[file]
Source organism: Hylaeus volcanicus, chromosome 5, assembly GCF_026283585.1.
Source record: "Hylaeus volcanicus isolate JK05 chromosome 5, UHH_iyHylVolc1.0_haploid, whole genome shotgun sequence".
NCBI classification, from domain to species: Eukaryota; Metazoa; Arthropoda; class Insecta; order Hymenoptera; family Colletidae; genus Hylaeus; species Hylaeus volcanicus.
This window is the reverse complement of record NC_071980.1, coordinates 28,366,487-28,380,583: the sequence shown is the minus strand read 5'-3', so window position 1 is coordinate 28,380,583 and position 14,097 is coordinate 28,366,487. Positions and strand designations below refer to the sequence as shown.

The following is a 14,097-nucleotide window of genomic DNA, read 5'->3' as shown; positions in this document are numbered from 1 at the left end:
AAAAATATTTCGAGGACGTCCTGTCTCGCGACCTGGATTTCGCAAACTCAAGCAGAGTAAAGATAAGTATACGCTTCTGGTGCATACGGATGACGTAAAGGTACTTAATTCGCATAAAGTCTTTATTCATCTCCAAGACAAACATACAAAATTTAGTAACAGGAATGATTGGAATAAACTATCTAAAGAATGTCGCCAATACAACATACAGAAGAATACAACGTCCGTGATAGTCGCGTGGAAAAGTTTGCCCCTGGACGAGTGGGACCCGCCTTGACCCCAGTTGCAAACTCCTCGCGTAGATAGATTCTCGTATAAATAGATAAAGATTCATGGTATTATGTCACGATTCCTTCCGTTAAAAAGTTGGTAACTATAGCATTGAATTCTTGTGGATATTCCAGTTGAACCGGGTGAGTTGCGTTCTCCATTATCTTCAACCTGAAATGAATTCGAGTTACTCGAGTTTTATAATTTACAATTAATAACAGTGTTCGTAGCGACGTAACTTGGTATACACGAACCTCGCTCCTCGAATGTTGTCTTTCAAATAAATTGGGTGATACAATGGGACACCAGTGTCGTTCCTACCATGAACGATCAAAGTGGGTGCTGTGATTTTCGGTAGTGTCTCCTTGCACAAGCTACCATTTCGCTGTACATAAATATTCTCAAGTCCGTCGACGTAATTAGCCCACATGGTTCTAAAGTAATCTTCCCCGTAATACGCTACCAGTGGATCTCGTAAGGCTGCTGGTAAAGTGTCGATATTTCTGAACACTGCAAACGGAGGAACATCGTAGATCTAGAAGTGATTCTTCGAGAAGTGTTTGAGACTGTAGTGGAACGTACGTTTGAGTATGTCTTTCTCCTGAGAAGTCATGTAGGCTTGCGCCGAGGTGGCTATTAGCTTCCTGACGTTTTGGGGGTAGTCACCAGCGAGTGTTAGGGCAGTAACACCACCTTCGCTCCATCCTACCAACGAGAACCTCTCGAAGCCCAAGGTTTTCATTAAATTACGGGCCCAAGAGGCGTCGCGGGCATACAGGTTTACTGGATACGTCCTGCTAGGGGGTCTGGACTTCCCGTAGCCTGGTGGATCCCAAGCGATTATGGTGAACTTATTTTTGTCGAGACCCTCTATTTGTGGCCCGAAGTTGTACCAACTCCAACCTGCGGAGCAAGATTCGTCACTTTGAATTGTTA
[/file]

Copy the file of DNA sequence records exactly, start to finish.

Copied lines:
Source organism: Hylaeus volcanicus, chromosome 5, assembly GCF_026283585.1.
Source record: "Hylaeus volcanicus isolate JK05 chromosome 5, UHH_iyHylVolc1.0_haploid, whole genome shotgun sequence".
NCBI classification, from domain to species: Eukaryota; Metazoa; Arthropoda; class Insecta; order Hymenoptera; family Colletidae; genus Hylaeus; species Hylaeus volcanicus.
This window is the reverse complement of record NC_071980.1, coordinates 28,366,487-28,380,583: the sequence shown is the minus strand read 5'-3', so window position 1 is coordinate 28,380,583 and position 14,097 is coordinate 28,366,487. Positions and strand designations below refer to the sequence as shown.

The following is a 14,097-nucleotide window of genomic DNA, read 5'->3' as shown; positions in this document are numbered from 1 at the left end:
AAAAATATTTCGAGGACGTCCTGTCTCGCGACCTGGATTTCGCAAACTCAAGCAGAGTAAAGATAAGTATACGCTTCTGGTGCATACGGATGACGTAAAGGTACTTAATTCGCATAAAGTCTTTATTCATCTCCAAGACAAACATACAAAATTTAGTAACAGGAATGATTGGAATAAACTATCTAAAGAATGTCGCCAATACAACATACAGAAGAATACAACGTCCGTGATAGTCGCGTGGAAAAGTTTGCCCCTGGACGAGTGGGACCCGCCTTGACCCCAGTTGCAAACTCCTCGCGTAGATAGATTCTCGTATAAATAGATAAAGATTCATGGTATTATGTCACGATTCCTTCCGTTAAAAAGTTGGTAACTATAGCATTGAATTCTTGTGGATATTCCAGTTGAACCGGGTGAGTTGCGTTCTCCATTATCTTCAACCTGAAATGAATTCGAGTTACTCGAGTTTTATAATTTACAATTAATAACAGTGTTCGTAGCGACGTAACTTGGTATACACGAACCTCGCTCCTCGAATGTTGTCTTTCAAATAAATTGGGTGATACAATGGGACACCAGTGTCGTTCCTACCATGAACGATCAAAGTGGGTGCTGTGATTTTCGGTAGTGTCTCCTTGCACAAGCTACCATTTCGCTGTACATAAATATTCTCAAGTCCGTCGACGTAATTAGCCCACATGGTTCTAAAGTAATCTTCCCCGTAATACGCTACCAGTGGATCTCGTAAGGCTGCTGGTAAAGTGTCGATATTTCTGAACACTGCAAACGGAGGAACATCGTAGATCTAGAAGTGATTCTTCGAGAAGTGTTTGAGACTGTAGTGGAACGTACGTTTGAGTATGTCTTTCTCCTGAGAAGTCATGTAGGCTTGCGCCGAGGTGGCTATTAGCTTCCTGACGTTTTGGGGGTAGTCACCAGCGAGTGTTAGGGCAGTAACACCACCTTCGCTCCATCCTACCAACGAGAACCTCTCGAAGCCCAAGGTTTTCATTAAATTACGGGCCCAAGAGGCGTCGCGGGCATACAGGTTTACTGGATACGTCCTGCTAGGGGGTCTGGACTTCCCGTAGCCTGGTGGATCCCAAGCGATTATGGTGAACTTATTTTTGTCGAGACCCTCTATTTGTGGCCCGAAGTTGTACCAACTCCAACCTGCGGAGCAAGATTCGTCACTTTGAATTGTTA